To load new or revised *.LK5 and EQUAL.LT5 files into the camera you copy them into the root directory of a USB thumb flash drive, turn the camera off, insert the USB drive into one of the USB slots on the back of the camera, then boot the camera, it will say "x number of files loaded" and then you need to re-boot the camera again. Take the USB drive out of the camera before you re-boot.  When the camera boots the second time the new TEMP options and look group(s) will show up in the cameras menus just like the factory pre-sets.  Check with Kinefinity.com about this procedure, they said someting to me a while back about leaving the USB drive in on turn off or on maybe would reset the user files, so to avoid erasing anything be sure you get the latest order of operations from them, the firmware I am using was developmental.  Its possable to make look groups that are not white balanced for equal signal, some of those options are not fully implemented but were in the general plan, they felt that white balanced data worked best for the workflows they were using and in general gave the best overall results so they did not feel the need to generate un-balanced DNG or MOV files, although you are free to set the K value high or low if you want yellowish or bluish results, you can always re-correct the raw data since its closer probably to what you want than native sensor balance would be anyway so you get fewer histogram gaps using the analog gain, you can also set the analog gain to 1x for RGB in the manual analog gain override menu if you want to shoot native balance at any time for some reason.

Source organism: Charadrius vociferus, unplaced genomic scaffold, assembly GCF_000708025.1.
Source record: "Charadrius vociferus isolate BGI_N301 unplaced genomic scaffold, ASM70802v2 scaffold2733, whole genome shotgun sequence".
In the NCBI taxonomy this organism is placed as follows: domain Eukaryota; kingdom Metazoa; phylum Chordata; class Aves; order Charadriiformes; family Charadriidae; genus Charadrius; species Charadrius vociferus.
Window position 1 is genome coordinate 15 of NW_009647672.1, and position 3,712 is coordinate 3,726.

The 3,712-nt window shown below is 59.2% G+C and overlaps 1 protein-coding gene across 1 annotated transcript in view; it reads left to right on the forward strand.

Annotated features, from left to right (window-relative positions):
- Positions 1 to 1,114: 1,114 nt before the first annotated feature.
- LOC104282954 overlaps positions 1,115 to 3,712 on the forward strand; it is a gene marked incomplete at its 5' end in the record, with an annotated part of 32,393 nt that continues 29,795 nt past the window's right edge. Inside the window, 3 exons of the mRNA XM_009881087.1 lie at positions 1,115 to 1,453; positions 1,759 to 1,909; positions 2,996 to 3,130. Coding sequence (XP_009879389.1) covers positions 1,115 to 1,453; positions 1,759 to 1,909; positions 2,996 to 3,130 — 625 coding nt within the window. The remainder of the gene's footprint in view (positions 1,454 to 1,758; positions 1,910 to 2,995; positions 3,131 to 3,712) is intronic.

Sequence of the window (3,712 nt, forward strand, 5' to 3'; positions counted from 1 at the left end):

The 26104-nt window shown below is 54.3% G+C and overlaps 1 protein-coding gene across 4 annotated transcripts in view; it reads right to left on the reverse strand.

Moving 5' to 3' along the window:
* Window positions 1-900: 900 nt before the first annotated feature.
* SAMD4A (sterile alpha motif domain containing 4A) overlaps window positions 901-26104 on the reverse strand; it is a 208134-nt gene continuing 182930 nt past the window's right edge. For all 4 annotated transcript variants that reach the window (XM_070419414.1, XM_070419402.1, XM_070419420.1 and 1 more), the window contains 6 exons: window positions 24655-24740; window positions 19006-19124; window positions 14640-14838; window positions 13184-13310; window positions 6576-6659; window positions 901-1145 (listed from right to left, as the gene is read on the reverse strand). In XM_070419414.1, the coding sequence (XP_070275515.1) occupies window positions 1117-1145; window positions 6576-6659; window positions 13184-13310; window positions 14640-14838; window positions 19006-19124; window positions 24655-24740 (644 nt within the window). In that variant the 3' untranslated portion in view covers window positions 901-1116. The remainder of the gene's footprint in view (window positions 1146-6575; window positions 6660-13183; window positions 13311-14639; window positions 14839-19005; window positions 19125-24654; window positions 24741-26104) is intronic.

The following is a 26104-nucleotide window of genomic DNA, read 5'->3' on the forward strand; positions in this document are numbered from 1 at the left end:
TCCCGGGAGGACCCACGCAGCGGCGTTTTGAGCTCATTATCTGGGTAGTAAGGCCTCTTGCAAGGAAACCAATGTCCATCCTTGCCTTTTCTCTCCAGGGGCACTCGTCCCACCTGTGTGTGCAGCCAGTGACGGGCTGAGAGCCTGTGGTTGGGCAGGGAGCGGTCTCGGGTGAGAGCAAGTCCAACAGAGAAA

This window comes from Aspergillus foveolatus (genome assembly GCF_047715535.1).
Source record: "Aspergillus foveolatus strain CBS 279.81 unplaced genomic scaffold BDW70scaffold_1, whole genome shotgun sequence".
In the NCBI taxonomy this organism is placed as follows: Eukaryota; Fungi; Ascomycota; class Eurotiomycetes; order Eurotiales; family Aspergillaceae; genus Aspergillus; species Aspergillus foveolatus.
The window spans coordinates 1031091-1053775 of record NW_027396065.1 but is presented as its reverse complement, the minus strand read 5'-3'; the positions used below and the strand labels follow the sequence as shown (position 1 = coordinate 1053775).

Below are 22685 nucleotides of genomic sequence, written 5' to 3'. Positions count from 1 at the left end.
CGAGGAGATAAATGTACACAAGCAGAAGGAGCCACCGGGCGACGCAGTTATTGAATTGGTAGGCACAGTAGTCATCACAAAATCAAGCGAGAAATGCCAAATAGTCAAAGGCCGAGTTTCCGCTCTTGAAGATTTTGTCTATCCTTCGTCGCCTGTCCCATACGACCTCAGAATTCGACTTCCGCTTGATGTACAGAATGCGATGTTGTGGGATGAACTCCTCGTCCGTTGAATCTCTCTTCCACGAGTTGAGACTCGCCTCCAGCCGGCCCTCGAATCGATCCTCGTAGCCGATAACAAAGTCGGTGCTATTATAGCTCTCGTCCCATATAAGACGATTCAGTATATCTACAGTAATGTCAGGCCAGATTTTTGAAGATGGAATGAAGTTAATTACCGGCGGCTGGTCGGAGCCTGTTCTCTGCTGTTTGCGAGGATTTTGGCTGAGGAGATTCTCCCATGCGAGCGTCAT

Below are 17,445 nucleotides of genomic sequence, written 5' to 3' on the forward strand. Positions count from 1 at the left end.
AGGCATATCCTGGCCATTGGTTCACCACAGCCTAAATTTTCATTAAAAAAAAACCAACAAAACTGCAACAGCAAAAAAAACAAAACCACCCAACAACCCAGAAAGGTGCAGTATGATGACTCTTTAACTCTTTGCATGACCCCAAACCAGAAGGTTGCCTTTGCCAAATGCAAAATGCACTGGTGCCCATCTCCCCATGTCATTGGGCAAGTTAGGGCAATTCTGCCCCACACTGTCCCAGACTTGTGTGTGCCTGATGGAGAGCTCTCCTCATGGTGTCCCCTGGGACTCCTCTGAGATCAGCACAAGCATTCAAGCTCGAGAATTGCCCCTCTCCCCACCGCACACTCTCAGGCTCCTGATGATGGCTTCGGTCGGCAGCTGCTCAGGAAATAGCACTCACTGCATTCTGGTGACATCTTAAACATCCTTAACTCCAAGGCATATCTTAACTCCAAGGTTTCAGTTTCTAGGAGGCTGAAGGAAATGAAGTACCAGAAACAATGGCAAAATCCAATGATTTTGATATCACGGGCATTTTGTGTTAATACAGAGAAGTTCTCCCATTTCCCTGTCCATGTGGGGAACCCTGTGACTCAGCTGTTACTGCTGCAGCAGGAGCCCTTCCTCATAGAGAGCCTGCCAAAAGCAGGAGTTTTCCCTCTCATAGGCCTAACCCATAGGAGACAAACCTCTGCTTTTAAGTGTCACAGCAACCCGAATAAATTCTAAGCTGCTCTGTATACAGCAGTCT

You should note that they did not have a "gain" and "ISO" button, in "Pro" mode I think F2 sets the headroom, and that changes the ISO button's results.  After you change the ISO, you need to check the headroom to make sure you are getting the right value, if not you need to press F2 (or which ever button works in your firmware revision) then check that you have the right ISO with headroom values displayed, if the headroom is maximum (green gain 1x) they show that with values like 160! or 1280! on the monitor.

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  • 2 months later...

That comparison footage is largely useless, because it's almost all shallow DOF with few distant small details.  We need to see things like distant windows in buildings, and objects in those windows, in order to judge true resolving power.  When a leaf takes up half the screen, the resolution of its edges isn't impressive.


Why do you think those movies shot entirely on DV were dominated by close-ups?

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  • 5 months later...

The KineRAW S35 sounds like a real competitor in todays market.

Someone said that the blue tones are not quite right just yet. Any comments on that?

On another note is that a LanParte (LPT) Power Distributor on the back of your rig?

Did you get it from CineGearPro in London? Do you recommend it?